Giving Back: O’Neill’s Pools

Employees of Ou2019Neillu2019s Pools in Lakeway join Colinu2019s Hope staff to celebrate their partnership to save lives in the community.n

Employees of Ou2019Neillu2019s Pools in Lakeway join Colinu2019s Hope staff to celebrate their partnership to save lives in the community.n

On April 16, O’Neill’s Pools, 2300 Lohmans Spur, Ste. 120, Lakeway, presented water safety nonprofit Colin’s Hope with $1,000 as it embarks in a new partnership with the group.


Servicing swimming pools in the Austin area, O’Neill’s Pools owners Amy and Neil Engelmann said they realized they had the perfect opportunity to help with drowning prevention.


“We have 13 [swimming pool service] technicians and 400 pools,” Amy Engelmann said. “It’s a natural fit to work with Colin’s Hope.”


Since meeting with Colin’s Hope in March, the business changed supplies in its store and is planning a staff training program. Engelmann said their store removed unsafe flotation devices and plans to stock more life jacket sizes based on suggestions from Colin’s Hope Executive Director Alissa Magrum.


“We have a very unique position to be of influence,” Engelmann said. “Service doesn’t stop at pool repairs.”


Jeff Holst, Colin’s Hope founder, started the nonprofit in 2008, shortly after his son, Colin, died at the age of 4 in a drowning accident.


Colin had taken swim lessons and was in a public pool with lifeguards on-duty and friends and family present when he drowned.


“Drowning is the No. 1 cause of unintentional death for children under 5 [years old],” Holst said, citing a recent Centers for Disease Control and Prevention study. “Why aren’t we talking about this? We talk about seat belts and everything else but not drowning. I wanted to change that.”


Colin’s Hope provides swimming and water safety instruction for low-income families. Its website offers a water safety quiz, with participants listed on the group’s Water Guardian Wall upon completion.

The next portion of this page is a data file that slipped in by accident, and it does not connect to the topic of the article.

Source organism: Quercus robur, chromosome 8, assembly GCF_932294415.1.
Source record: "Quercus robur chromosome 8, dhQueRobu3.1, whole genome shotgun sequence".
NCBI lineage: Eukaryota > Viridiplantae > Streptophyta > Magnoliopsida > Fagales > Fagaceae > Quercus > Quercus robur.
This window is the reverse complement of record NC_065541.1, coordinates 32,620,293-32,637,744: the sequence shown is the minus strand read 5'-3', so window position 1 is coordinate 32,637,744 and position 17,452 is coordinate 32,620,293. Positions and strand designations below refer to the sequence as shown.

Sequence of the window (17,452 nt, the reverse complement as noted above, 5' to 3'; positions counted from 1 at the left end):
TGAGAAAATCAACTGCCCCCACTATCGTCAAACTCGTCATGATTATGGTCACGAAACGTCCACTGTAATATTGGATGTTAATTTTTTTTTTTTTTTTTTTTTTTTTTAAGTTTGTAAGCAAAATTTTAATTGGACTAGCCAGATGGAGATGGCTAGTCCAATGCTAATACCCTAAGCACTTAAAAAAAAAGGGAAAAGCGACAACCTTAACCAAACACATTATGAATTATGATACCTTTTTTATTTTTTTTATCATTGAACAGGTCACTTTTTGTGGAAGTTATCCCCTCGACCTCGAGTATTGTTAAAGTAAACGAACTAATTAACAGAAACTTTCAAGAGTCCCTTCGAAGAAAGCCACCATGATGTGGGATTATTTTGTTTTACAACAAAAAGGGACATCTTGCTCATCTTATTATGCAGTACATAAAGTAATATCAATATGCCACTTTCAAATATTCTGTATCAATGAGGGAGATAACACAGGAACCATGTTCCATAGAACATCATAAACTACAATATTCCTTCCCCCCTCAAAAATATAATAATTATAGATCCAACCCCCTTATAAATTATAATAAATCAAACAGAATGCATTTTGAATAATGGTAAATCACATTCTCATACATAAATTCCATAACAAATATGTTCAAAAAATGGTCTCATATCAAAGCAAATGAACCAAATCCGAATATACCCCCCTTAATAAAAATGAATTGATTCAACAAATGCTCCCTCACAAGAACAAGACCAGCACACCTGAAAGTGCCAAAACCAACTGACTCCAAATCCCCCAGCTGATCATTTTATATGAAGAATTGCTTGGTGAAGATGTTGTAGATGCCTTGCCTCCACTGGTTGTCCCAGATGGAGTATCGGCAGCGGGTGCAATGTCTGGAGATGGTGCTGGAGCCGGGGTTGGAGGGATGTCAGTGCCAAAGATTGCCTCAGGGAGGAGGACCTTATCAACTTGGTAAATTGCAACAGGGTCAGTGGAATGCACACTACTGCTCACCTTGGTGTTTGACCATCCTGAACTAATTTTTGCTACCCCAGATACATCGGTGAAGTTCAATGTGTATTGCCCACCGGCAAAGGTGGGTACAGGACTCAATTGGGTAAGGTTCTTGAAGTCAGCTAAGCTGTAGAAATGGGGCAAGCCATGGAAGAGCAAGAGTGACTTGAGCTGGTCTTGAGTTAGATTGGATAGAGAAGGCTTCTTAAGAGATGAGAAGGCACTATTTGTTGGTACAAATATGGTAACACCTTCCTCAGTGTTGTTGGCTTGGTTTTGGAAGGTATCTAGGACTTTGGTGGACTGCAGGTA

“We are small, but we cover a lot of ground,” Magrum said. “Drowning is fast and it is silent. No one is drown-proof.”


Magrum encourages “layers of protection” for water safety, such as pool fences, appointed water guardians and life jackets. She said she believes partnering with O’Neill’s Pools will allow for personalized advice.


“If someone from O’Neill’s is there and sees toys left in the pool they can advise the home owners that that’s a risk for children who want to jump in and get a toy,” she said.


According to the Watch Kids Around Water organization, more than half of child fatal drownings in Texas in 2015 were home-related—occurring in backyard pools, hot tubs and bath tubs, Magrum said.


“We are so excited the community has supported us so that we can support Colin’s Hope,” Englemann said. “If we can stop even one drowning, it’s worth it.”


Holst said as the organization moves forward, its staff keeps Colin’s saying in mind.


“He used to call almost every day the ‘best day ever,’” Holst said. “So that’s what we try to do. Keep families safe, and make every day the best day ever.”






2300 Lohmans Spur, Ste. 120, Lakeway
512-263-3495
www.oneillspools.com
Hours: Mon.-Fri. 10 a.m.-5 p.m., Sat. 10 a.m.-3 p.m.
Closed Sundays



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